31. Their Lordships have however considered whether Dextra could recover its money as having been paid under a mistake of fact not at the time of delivery of the cheque to the BOJ, but at the time of payment of the cheque, on the basis that, if Dextra had known what had happened, it would have stopped payment of the cheque by its bank, the Royal Bank of Canada; but, since it did not know the true facts, it did not do so. Their Lordships have however been driven to the conclusion that there are insuperable objections to any such conclusion.
32. Beckford delivered the cheque to the BOJ which gave value for it in good faith and without notice of any want of authority on the part of Beckford or his associates. The BOJ then negotiated the cheque by endorsement and delivery to its bank, Citibank, for the purpose of collecting payment from the drawees, the Royal Bank of Canada. Citibank itself indorsed the cheque and presented it to the Royal Bank of Canada for payment. The Royal Bank of Canada paid the cheque and debited Dextra's account. The payment of the cheque was authorised by Dextra, and indeed the Royal Bank of Canada was under a duty to Dextra to honour the cheque, the payment of which discharged the liability of Dextra under the cheque. Furthermore the BOJ, having (in the opinion of their Lordships) acquired a good title to the cheque and having given value for it, would have succeeded if it had had to sue Dextra on the cheque. The same of course applies to Citibank, which was a holder in due course. In presenting the cheque for payment Citibank was asserting its own rights under the cheque and received payment on its own behalf.
33. It follows that Dextra cannot succeed against the BOJ on a claim for money had and received based upon what happened at the time of the payment of the cheque. It can only succeed, if at all, on the basis of the circumstances in which the BOJ acquired the cheque; and these disclose not a relevant mistake of fact but a misprediction.
45. ...it has been well settled for over 150 years that the plaintiff may recover “however careless [he] may have been, in omitting to use due diligence”: see Kelly v Solari (1841) 9 M & W 54 at p. 59, per Parke B. It seems very strange that, in such circumstances, the defendant should find his conduct examined to ascertain whether he had been negligent, and still more so that the plaintiff's conduct should likewise be examined for the purposes of assessing the relative fault of the parties. Their Lordships find themselves to be in agreement with Professor Peter Birks who, in his article already cited on Change of Position and Surviving Enrichment at p. 41, rejected the adoption of the criterion of relative fault in forthright language. In particular he stated (citing Thomas v Houston Corbett & Co.  NZLR 151) that the New Zealand courts have shown how hopelessly unstable the defence [of change of position] becomes when it is used to reflect relative fault. Certainly, in the case of Thomas, the reader has the impression of judges struggling manfully to control and to contain an alien concept.’ (at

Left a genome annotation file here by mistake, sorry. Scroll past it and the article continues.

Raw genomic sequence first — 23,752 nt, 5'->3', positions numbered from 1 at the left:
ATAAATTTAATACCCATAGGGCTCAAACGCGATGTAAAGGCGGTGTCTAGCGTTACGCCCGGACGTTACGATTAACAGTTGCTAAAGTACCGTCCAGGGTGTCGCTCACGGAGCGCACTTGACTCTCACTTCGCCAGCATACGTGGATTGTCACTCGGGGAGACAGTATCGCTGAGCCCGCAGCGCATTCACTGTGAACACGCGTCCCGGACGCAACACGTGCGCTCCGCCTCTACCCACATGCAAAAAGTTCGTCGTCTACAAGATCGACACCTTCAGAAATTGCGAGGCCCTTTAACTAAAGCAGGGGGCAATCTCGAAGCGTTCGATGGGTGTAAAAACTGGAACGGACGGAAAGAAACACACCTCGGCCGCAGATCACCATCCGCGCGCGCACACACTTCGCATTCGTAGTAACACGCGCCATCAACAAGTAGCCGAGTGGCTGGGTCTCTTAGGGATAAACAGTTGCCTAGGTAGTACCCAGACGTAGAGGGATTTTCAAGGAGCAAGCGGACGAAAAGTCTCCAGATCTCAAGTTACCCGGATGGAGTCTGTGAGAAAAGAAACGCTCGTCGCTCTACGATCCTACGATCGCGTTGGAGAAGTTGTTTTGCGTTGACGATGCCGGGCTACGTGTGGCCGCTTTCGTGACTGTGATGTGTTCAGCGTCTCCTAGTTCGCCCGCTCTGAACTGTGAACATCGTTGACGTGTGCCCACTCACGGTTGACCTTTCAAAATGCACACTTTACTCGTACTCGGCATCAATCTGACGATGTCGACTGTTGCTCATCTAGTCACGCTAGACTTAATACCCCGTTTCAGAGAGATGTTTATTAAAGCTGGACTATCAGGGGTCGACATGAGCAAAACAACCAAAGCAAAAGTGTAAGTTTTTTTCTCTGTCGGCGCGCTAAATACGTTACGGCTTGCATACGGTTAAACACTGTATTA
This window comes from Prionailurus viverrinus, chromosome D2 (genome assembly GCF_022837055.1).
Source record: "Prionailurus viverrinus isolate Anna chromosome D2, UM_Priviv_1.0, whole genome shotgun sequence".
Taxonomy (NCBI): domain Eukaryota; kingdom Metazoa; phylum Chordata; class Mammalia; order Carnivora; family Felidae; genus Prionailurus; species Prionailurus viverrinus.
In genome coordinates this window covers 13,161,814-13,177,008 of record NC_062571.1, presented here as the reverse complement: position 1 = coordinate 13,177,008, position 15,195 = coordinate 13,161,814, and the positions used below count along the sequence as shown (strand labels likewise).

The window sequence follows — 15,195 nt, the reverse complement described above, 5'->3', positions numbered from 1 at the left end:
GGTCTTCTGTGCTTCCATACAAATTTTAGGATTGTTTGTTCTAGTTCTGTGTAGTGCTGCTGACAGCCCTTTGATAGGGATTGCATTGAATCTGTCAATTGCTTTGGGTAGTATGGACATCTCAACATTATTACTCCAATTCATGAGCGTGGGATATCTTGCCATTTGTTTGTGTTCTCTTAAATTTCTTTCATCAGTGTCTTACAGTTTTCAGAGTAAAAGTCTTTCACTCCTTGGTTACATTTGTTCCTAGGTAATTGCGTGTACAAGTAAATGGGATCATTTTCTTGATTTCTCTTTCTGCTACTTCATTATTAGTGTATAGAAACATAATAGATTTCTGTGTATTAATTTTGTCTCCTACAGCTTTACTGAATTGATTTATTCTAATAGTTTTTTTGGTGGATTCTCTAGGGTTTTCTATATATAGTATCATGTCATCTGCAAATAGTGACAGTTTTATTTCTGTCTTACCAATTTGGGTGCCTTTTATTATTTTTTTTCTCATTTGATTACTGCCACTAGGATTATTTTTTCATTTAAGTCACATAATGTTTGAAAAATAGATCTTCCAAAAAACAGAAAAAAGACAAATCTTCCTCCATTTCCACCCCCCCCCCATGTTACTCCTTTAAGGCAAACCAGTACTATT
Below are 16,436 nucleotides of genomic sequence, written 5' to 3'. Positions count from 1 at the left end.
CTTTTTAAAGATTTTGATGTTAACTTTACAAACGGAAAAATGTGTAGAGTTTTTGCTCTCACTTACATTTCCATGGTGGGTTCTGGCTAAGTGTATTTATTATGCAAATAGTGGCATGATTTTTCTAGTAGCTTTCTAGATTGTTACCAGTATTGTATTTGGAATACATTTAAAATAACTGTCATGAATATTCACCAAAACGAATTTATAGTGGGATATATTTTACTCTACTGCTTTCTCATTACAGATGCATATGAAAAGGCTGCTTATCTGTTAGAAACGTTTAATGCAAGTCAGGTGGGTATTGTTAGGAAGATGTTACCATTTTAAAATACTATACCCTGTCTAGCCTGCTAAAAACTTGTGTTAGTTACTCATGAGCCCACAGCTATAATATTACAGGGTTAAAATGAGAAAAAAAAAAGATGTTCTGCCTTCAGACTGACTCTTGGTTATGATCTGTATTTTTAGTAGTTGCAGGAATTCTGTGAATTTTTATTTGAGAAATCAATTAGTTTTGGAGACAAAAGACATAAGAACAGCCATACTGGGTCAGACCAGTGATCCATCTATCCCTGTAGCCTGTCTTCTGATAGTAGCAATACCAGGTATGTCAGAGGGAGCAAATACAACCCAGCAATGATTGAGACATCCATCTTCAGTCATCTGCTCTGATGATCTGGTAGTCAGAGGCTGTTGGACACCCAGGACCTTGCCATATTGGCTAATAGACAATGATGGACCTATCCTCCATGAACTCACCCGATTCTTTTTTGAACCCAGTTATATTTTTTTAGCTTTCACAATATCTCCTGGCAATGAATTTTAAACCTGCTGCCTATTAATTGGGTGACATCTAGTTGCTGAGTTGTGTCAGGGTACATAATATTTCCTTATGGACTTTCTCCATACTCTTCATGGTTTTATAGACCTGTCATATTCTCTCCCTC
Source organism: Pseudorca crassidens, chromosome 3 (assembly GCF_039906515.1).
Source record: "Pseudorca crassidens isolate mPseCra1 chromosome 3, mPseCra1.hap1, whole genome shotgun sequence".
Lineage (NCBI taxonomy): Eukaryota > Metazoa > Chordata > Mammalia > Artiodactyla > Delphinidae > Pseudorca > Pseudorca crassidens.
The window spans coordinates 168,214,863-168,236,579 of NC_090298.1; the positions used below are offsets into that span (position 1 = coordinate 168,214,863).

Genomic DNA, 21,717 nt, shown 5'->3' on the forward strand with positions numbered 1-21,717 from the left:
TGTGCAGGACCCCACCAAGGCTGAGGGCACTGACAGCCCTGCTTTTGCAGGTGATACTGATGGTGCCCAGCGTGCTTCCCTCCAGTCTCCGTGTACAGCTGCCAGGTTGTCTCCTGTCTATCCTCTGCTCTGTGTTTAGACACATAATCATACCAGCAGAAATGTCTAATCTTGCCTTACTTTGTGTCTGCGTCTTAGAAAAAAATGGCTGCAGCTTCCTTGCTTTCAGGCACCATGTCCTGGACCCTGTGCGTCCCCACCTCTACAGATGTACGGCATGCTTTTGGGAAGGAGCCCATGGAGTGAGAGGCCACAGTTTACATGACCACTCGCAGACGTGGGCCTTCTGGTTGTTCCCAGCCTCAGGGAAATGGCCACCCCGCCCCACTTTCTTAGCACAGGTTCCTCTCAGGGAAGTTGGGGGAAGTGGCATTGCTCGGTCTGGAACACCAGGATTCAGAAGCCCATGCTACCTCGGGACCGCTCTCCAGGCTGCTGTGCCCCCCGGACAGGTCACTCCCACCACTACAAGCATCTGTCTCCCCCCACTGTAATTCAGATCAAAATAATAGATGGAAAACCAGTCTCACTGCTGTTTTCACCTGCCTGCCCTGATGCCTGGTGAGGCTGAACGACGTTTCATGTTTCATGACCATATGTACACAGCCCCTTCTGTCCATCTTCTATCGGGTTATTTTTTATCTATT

The decision in Dextra has been broadly accepted by academic lawyers, although it has been pointed out that the difference between a "misprediction" and a "mistake of fact" is a very narrow one. In Papmichael v National Westminster Bank plc  EWHC 164 the court held that where the claimant paid drachmas into an account under the mistaken belief that the drachmas would be converted into US dollars, that was a mistake of fact which could found a restitutionary claim.